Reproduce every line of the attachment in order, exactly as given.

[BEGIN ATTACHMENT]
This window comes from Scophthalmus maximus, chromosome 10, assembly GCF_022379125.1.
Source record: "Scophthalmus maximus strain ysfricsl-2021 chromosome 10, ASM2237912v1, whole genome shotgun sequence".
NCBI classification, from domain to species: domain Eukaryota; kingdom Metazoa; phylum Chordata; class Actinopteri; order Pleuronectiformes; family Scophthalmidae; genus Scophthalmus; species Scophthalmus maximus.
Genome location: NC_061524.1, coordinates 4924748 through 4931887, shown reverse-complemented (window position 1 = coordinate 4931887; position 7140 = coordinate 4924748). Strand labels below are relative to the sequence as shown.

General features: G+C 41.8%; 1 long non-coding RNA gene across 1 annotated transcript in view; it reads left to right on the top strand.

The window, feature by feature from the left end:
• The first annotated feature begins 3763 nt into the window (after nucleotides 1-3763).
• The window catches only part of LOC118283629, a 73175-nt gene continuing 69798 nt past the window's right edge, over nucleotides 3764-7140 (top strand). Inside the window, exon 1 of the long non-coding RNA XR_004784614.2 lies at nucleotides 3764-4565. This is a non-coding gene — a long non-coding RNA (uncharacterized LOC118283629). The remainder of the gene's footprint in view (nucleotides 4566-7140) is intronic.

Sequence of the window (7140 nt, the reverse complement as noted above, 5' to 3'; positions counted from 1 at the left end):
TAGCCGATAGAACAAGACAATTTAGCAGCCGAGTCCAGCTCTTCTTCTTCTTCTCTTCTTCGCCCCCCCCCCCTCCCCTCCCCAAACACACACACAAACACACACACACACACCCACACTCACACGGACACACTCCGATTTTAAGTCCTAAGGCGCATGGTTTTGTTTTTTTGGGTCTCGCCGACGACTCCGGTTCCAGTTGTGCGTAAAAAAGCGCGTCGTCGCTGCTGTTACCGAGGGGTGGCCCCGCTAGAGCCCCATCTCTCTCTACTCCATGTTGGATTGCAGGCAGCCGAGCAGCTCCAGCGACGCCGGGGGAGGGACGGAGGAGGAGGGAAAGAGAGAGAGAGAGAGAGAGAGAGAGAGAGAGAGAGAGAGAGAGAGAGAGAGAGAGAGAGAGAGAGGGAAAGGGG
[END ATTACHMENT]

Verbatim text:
This window comes from Scophthalmus maximus, chromosome 10, assembly GCF_022379125.1.
Source record: "Scophthalmus maximus strain ysfricsl-2021 chromosome 10, ASM2237912v1, whole genome shotgun sequence".
NCBI classification, from domain to species: domain Eukaryota; kingdom Metazoa; phylum Chordata; class Actinopteri; order Pleuronectiformes; family Scophthalmidae; genus Scophthalmus; species Scophthalmus maximus.
Genome location: NC_061524.1, coordinates 4924748 through 4931887, shown reverse-complemented (window position 1 = coordinate 4931887; position 7140 = coordinate 4924748). Strand labels below are relative to the sequence as shown.

General features: G+C 41.8%; 1 long non-coding RNA gene across 1 annotated transcript in view; it reads left to right on the top strand.

The window, feature by feature from the left end:
• The first annotated feature begins 3763 nt into the window (after nucleotides 1-3763).
• The window catches only part of LOC118283629, a 73175-nt gene continuing 69798 nt past the window's right edge, over nucleotides 3764-7140 (top strand). Inside the window, exon 1 of the long non-coding RNA XR_004784614.2 lies at nucleotides 3764-4565. This is a non-coding gene — a long non-coding RNA (uncharacterized LOC118283629). The remainder of the gene's footprint in view (nucleotides 4566-7140) is intronic.

Sequence of the window (7140 nt, the reverse complement as noted above, 5' to 3'; positions counted from 1 at the left end):
TAGCCGATAGAACAAGACAATTTAGCAGCCGAGTCCAGCTCTTCTTCTTCTTCTCTTCTTCGCCCCCCCCCCCTCCCCTCCCCAAACACACACACAAACACACACACACACACCCACACTCACACGGACACACTCCGATTTTAAGTCCTAAGGCGCATGGTTTTGTTTTTTTGGGTCTCGCCGACGACTCCGGTTCCAGTTGTGCGTAAAAAAGCGCGTCGTCGCTGCTGTTACCGAGGGGTGGCCCCGCTAGAGCCCCATCTCTCTCTACTCCATGTTGGATTGCAGGCAGCCGAGCAGCTCCAGCGACGCCGGGGGAGGGACGGAGGAGGAGGGAAAGAGAGAGAGAGAGAGAGAGAGAGAGAGAGAGAGAGAGAGAGAGAGAGAGAGAGAGAGAGAGAGAGGGAAAGGGG